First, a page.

Orlando hospital staff describe dealing with 'war zone' after nightclub shooting

A total of 27 people remain in hospital, six in intensive care

Andrew Buncombe
Orlando
Tuesday 14 June 2016 21:53 BST
Comments
Officials said it was an unprecedented incident
Officials said it was an unprecedented incident (AP)

It was around 2am when staff at the Orlando Regional Medical Centre got word of ambulances heading in bearing gunshot victims. They had no idea that within moments their hospital would be transformed into what one doctor likened to “a war zone”

“We got word that there was a shooting. We didn’t know what was about to hit us,” said medical director Dr Gary Parrish.

On Tuesday, Mr Parrish and others revealed for the first time the extraordinary efforts made in the early hours of Sunday morning, as the medical team battled to save the lives of those shot and hurt in the Pulse night club. The challenge the team confronted was unprecedented at the hospital, and the doctors and nurses worked endlessly to try and save lives and treat injuries.

The medical team said they had never dealt with such a situation
The medical team said they had never dealt with such a situation (AP)

One thing that was of benefit to both the medical staff and the victims, was that the hospital was located just a few streets from the night club where Omar Mateen launched his attack and took on police. On the other hand, this also meant that the doctors and nurses had no time to prepare for a night they had never before experienced.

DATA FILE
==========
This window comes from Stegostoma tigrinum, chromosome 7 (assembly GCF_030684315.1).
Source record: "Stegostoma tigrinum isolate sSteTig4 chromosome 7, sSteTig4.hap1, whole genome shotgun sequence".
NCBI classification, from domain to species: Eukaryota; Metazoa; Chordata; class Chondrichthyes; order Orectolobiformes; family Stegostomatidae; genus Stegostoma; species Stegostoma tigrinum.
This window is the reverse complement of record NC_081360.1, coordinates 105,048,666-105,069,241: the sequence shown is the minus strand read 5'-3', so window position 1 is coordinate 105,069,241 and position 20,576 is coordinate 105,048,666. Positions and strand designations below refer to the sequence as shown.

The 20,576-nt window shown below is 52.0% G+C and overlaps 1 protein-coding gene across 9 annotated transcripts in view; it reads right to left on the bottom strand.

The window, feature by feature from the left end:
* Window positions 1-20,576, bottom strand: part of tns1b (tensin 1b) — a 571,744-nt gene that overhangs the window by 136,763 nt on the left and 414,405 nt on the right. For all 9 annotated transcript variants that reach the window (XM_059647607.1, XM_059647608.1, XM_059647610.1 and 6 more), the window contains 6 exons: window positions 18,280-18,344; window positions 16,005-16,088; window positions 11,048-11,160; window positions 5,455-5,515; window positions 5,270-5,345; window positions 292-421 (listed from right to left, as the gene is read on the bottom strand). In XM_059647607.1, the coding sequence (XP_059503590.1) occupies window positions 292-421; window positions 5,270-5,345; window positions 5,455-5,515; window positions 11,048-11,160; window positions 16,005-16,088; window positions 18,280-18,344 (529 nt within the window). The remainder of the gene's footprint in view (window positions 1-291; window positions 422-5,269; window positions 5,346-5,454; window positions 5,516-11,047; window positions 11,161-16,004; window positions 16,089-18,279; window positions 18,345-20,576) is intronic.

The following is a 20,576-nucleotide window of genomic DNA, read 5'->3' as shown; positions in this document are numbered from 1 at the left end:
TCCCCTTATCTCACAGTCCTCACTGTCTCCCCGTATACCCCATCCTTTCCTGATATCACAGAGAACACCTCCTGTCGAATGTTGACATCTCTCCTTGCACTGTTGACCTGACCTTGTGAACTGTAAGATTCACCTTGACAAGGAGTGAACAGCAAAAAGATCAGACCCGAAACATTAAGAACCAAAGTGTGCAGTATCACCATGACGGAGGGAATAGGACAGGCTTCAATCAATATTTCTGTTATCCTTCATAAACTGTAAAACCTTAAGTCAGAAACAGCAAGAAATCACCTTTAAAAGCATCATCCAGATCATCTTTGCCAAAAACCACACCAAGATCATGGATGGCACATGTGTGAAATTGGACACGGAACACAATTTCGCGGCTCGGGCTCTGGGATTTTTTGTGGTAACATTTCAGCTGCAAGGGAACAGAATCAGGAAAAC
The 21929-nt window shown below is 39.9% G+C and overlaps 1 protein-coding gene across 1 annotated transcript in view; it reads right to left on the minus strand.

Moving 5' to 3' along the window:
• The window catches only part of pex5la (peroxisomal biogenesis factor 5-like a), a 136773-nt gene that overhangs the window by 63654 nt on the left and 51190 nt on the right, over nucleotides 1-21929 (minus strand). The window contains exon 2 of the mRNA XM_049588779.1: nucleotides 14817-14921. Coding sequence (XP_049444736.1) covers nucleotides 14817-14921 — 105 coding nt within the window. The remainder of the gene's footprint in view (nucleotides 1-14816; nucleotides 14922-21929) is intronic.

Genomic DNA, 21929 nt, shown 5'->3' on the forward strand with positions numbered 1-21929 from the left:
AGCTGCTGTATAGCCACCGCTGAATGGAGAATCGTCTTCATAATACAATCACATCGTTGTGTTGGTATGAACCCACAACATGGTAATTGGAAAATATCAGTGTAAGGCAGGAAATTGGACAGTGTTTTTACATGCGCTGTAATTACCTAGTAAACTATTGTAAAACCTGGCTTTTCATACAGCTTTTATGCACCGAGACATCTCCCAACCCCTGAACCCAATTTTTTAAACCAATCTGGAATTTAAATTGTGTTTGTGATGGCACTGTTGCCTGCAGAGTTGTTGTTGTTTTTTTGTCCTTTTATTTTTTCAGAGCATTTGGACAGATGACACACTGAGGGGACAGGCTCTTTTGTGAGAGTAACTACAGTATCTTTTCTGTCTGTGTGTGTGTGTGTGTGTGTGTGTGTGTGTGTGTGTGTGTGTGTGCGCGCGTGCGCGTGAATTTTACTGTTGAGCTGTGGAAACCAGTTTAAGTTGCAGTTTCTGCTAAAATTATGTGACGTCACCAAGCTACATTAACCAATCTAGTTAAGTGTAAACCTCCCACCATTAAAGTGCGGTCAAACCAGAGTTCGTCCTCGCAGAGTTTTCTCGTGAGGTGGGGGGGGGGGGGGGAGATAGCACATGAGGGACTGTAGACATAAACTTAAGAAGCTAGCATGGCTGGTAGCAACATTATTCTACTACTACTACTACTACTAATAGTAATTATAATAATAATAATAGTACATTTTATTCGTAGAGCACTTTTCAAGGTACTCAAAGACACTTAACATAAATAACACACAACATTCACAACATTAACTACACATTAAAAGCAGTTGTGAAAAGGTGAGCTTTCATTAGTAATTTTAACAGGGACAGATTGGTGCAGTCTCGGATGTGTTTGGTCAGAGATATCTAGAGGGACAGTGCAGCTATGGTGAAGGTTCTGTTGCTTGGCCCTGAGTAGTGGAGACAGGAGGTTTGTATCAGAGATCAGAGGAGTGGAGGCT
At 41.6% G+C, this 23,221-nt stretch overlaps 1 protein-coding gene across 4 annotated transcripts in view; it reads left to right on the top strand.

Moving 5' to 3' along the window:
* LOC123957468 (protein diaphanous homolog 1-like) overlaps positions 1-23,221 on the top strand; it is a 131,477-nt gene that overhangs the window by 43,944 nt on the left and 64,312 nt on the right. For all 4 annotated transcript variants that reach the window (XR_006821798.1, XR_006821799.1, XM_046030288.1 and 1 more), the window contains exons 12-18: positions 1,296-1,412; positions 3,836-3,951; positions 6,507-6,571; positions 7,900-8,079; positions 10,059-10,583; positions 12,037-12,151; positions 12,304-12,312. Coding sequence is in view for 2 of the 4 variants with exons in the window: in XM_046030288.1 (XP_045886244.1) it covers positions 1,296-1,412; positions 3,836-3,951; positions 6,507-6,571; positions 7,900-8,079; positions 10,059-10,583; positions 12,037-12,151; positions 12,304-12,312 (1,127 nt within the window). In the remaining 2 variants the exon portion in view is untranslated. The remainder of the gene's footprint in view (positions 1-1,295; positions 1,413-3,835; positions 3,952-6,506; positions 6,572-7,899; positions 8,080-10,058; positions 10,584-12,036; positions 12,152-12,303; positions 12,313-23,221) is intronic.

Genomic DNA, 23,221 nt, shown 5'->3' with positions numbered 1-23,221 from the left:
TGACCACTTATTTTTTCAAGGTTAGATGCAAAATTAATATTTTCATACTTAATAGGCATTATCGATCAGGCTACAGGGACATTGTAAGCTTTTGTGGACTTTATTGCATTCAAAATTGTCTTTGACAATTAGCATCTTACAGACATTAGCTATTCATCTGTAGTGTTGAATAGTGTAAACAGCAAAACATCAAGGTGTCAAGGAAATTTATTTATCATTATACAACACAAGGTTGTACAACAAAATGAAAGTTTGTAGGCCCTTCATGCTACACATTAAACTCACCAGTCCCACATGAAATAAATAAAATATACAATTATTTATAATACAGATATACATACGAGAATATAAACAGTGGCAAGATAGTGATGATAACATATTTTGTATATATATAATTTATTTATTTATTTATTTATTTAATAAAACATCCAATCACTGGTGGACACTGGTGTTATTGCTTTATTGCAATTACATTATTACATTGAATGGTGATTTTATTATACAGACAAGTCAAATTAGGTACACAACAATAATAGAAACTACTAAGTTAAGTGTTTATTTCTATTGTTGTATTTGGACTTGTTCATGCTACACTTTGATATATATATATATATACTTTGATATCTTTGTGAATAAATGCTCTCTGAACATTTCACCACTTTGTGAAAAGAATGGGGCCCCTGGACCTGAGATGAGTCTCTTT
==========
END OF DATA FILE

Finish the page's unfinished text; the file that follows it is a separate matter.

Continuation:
There had been Saturday nights when the hospital had treated half-a-dozen gunshot victims. There had been one night when staff had to treat 12 such cases. But there had never been something of this magnitude, they said.

Dr Kathryn Bondani said the first patient had been relatively stable and able to talk. The staff hoped that the remainder would be like that as well. It was not to be.

“They were dropped off in truckloads, in ambulance-loads,” she added. “It was like, another patient is here, another patient is here, another patient is here.”

Angel Santiago listens as Patience Carter recounts her story
Angel Santiago listens as Patience Carter recounts her story (Reuters)

She added: “Our amazing nurses and techs were putting them on stretchers and rolling them into us and telling us, ‘Another patient is here, another patient is here, another patient is here’.”

Chadwick Smith, the on-duty trauma surgeon, had been resting in a room at the hospital. He had completed four operations and admitted 20 people during his shift when his phone rang. It was a trainee in the emergency room asking that he come straight away.

When Dr Smith arrived he could see that he alone would not be able to deal with the scale of the attack. He called for back up, waking Joseph Ibrahim and then fellow doctors Michael Cheetham and Matt Lube.

“This is not a drill,” Mr Smith told them. “This is not a joke. We have twenty plus gunshot wounds coming in. I need you here as fast as [possible].”
He said that the response from people was stunning. “You can imagine people getting a call at two or three o’clock from work,” he said. “But I think that everyone I asked answered their phones. “I told them ‘I need you here right now’,” he said. “Every answer I got was, ‘I’ll be right there’.”